Date of Award


Document Type


First Advisor

Lynch, Dr. Patricia A.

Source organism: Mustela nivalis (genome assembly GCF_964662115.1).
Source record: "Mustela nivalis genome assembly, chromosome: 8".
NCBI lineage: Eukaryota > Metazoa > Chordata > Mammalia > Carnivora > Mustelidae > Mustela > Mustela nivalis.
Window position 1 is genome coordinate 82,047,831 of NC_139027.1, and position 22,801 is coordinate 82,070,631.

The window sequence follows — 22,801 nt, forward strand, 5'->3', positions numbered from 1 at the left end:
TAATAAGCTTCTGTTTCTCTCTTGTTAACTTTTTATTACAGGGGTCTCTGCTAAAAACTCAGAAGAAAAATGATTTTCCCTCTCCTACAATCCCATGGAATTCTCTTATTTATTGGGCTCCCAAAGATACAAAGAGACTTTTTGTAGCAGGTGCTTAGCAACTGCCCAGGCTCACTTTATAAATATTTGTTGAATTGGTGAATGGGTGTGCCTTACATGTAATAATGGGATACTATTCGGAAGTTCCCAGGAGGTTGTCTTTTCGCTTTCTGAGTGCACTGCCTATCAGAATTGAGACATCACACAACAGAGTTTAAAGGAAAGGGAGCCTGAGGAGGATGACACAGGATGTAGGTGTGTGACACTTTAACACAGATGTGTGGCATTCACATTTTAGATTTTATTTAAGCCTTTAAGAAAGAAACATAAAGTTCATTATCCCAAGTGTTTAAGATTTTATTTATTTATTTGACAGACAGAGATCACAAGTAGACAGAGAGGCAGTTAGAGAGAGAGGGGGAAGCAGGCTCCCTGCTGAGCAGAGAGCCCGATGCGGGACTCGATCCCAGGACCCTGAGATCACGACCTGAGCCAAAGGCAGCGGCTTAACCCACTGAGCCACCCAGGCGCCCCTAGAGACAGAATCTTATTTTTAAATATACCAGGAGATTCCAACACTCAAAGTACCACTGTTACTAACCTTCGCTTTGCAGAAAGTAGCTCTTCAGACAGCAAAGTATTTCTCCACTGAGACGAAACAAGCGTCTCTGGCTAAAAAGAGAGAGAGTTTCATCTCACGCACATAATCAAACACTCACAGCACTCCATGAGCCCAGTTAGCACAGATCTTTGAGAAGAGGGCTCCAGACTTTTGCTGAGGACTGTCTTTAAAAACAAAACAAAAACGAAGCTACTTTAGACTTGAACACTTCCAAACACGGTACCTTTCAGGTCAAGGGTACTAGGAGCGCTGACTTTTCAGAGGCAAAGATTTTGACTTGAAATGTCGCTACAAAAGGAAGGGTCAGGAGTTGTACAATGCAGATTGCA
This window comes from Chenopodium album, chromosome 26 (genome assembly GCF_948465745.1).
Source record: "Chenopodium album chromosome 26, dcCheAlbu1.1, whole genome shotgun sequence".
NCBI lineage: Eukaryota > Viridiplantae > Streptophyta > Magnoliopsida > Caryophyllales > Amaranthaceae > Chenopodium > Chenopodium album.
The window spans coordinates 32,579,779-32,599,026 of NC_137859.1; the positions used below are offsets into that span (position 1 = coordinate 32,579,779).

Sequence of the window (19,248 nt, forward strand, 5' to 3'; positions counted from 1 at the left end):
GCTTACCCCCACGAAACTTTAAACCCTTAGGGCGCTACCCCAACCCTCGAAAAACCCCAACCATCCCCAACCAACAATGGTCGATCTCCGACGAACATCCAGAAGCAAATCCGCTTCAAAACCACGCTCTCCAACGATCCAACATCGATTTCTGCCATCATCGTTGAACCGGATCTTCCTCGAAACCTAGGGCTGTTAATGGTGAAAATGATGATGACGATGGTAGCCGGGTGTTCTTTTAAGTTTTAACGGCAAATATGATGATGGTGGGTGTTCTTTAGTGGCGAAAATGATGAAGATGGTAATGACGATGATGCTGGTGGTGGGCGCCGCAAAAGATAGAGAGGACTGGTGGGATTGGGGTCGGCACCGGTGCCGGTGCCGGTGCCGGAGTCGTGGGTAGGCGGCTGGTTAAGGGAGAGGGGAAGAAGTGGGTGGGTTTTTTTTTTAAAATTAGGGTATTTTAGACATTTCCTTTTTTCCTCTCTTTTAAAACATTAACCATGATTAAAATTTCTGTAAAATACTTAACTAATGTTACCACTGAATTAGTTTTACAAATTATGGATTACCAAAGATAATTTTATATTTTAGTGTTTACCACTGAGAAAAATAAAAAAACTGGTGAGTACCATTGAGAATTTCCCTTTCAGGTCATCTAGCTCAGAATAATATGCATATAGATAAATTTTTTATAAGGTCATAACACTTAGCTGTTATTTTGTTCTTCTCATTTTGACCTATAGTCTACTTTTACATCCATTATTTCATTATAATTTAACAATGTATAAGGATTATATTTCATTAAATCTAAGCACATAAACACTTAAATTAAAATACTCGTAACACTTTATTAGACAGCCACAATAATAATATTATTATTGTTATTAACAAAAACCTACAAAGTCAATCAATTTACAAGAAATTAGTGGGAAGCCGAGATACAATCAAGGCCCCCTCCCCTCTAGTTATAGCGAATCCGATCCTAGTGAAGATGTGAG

This pilot study was conducted to describe parental feeding factors and explore the association between these factors and region of residence. Data was collected from 60 parents of children ages 2-11 in the form of a self-administered questionnaire. Thirty participants resided in a rural community and 30 resided in an urban community in North Carolina. Of the respondents, 87% were mothers, 50% were African Americans, 25% were Caucasians, and 20% were Hispanic Americans. This study’s findings indicated a significant difference in the frequency of consumption of home cooked meals (p=0.002). The intake of fruits (p=0.000), vegetables (p=0.001), meat, fish and poultry (p=0.034) was significantly higher in rural participants than urban participants (significance found at p<0.05). Parents from rural communities scored higher on scales of food restriction and pressure to eat than parents from urban communities. Recognizing the differences in feeding behaviors of parents may be influential in the development of future childhood obesity prevention programs that will involve parents.